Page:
German PV research institute ISC Konstanz is leading the development of a new solar development laboratory in Chile.
With the backing of the Chilean government, ISC Konstanz, Fraunhofer Chile, SERC and the French CEA INES will pursue the lowest LCOE possible through a range of activities including optimising desert performance, tracking and bifacial modules and system design. The work will cover soiling, system design and the best module configurations for the harsh climatic conditions.
“It will not be testing only but developing [products] too,” said Radovan Kopecek, CTO at ISC Konstanz. “We will set up a module pilot line where we will test and develop new components, new stringing, new design and so on,” he added.
The Atacama Module and System Technology Center (AtaMoS-TeC) will spend the first 18-24 months with the member institutes continuing development of their desert modules. During this period of ongoing work, the centre’s building will be constructed and equipment assembled for the pilot line.
At that point, a staff of 25-30 researchers will begin working at the facility.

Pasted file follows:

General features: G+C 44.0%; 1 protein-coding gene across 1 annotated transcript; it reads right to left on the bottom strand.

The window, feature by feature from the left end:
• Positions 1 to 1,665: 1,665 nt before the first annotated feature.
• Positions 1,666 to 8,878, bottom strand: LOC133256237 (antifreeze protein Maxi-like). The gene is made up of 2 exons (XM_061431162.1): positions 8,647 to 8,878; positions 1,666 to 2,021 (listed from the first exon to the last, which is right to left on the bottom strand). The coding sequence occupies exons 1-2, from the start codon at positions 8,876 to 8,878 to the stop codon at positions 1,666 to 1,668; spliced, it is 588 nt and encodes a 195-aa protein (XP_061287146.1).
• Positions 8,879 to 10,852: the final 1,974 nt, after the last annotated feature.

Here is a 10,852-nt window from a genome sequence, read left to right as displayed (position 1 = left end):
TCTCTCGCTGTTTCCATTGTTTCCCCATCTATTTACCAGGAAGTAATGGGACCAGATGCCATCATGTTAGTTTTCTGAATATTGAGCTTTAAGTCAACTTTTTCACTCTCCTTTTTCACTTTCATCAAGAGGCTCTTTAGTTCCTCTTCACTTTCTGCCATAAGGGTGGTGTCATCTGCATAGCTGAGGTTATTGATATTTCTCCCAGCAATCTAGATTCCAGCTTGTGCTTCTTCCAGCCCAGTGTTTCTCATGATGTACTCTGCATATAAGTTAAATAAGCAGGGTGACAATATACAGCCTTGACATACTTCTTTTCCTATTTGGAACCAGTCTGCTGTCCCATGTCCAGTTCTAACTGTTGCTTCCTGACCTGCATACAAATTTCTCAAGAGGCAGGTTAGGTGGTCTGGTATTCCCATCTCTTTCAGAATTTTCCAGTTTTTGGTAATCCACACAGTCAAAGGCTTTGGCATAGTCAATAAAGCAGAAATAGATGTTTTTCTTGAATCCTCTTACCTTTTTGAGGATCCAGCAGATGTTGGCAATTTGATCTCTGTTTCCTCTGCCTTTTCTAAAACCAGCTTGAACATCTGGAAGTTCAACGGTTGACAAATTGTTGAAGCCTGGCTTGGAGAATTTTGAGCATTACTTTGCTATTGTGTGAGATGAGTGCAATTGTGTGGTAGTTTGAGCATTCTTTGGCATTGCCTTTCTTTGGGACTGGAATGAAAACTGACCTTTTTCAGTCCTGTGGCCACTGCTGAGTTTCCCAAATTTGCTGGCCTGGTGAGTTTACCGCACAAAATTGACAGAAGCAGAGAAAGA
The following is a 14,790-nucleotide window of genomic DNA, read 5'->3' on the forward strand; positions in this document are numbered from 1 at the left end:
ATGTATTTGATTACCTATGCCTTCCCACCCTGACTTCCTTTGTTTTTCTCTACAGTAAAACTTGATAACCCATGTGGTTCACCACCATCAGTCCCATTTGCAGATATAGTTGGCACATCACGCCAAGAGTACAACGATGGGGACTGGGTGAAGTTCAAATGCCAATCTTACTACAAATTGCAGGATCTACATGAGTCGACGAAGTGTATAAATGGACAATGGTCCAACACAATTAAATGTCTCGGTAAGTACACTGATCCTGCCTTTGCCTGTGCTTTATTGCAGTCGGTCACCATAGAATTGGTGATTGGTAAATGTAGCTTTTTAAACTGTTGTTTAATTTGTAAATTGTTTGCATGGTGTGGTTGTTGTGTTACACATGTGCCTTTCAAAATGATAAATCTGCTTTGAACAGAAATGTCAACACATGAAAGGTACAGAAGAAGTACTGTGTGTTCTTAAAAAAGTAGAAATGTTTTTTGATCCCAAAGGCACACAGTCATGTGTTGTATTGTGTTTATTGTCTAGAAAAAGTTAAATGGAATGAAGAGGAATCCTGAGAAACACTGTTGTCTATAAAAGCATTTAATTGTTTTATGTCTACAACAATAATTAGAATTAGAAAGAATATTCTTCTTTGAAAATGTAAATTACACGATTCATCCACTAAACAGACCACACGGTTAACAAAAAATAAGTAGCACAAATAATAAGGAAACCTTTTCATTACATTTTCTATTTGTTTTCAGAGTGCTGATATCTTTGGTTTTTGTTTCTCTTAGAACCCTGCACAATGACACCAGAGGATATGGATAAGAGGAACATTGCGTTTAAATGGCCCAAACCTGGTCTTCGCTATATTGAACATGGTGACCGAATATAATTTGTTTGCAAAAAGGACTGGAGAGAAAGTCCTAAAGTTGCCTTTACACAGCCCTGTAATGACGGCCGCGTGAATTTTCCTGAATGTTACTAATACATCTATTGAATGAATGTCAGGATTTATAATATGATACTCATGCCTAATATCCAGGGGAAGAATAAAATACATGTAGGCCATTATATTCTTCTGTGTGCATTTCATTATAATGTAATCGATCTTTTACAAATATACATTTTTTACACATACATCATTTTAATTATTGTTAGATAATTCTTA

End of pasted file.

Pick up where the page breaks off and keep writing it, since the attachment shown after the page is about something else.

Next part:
Kopecek told PV Tech that the partnership with CORFO, Chile’s economic promotion body, will look to stimulate use of the new facility’s research in mainstream production. A policy of technology transfer will also ensure that other countries with desert conditions can benefit from its work.
Industry partners, including Enel, Colbún, Mondragón and Cintac have contributed US$5 million with CORFO providing US$12 million of funding for the project.
“This consortium has very specific goals for a period of no more than 10 years, where they have to be able to halve the cost of generating energy by photovoltaics, addressing the specific problems facing the Atacama Desert. If we achieve this, Chile will be in a position to change its productive, industrial and mining structure, especially in the north of the country,” said Eduardo Bitran, head of CORFO.
ISC Konstanz has contributed to a bifacial special report in the upcoming edition of PV Tech Power. We’ll be looking at competing module configurations, the project to develop IEC standards for bifacial modules and an assesment of optimal system design from test sites on two continents.